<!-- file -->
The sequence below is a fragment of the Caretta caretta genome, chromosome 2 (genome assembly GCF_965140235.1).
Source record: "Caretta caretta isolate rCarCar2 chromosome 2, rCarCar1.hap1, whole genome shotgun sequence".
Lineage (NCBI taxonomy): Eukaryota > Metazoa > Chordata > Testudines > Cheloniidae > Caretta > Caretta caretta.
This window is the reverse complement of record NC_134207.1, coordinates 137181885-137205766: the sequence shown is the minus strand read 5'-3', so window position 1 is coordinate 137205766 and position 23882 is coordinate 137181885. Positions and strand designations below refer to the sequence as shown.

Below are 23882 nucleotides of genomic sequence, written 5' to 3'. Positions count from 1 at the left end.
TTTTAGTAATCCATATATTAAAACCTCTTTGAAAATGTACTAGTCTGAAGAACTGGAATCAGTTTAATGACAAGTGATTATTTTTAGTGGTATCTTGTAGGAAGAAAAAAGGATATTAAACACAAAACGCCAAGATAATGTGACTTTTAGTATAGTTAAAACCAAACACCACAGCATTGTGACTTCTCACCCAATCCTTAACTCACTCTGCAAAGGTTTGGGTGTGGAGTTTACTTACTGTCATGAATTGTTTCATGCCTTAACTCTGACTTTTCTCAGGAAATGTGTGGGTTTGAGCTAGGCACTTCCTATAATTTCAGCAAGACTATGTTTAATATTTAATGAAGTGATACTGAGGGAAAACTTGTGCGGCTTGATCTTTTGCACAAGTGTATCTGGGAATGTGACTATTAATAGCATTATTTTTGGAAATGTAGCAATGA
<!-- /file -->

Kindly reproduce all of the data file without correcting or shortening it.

The sequence below is a fragment of the Caretta caretta genome, chromosome 2 (genome assembly GCF_965140235.1).
Source record: "Caretta caretta isolate rCarCar2 chromosome 2, rCarCar1.hap1, whole genome shotgun sequence".
Lineage (NCBI taxonomy): Eukaryota > Metazoa > Chordata > Testudines > Cheloniidae > Caretta > Caretta caretta.
This window is the reverse complement of record NC_134207.1, coordinates 137181885-137205766: the sequence shown is the minus strand read 5'-3', so window position 1 is coordinate 137205766 and position 23882 is coordinate 137181885. Positions and strand designations below refer to the sequence as shown.

Below are 23882 nucleotides of genomic sequence, written 5' to 3'. Positions count from 1 at the left end.
TTTTAGTAATCCATATATTAAAACCTCTTTGAAAATGTACTAGTCTGAAGAACTGGAATCAGTTTAATGACAAGTGATTATTTTTAGTGGTATCTTGTAGGAAGAAAAAAGGATATTAAACACAAAACGCCAAGATAATGTGACTTTTAGTATAGTTAAAACCAAACACCACAGCATTGTGACTTCTCACCCAATCCTTAACTCACTCTGCAAAGGTTTGGGTGTGGAGTTTACTTACTGTCATGAATTGTTTCATGCCTTAACTCTGACTTTTCTCAGGAAATGTGTGGGTTTGAGCTAGGCACTTCCTATAATTTCAGCAAGACTATGTTTAATATTTAATGAAGTGATACTGAGGGAAAACTTGTGCGGCTTGATCTTTTGCACAAGTGTATCTGGGAATGTGACTATTAATAGCATTATTTTTGGAAATGTAGCAATGA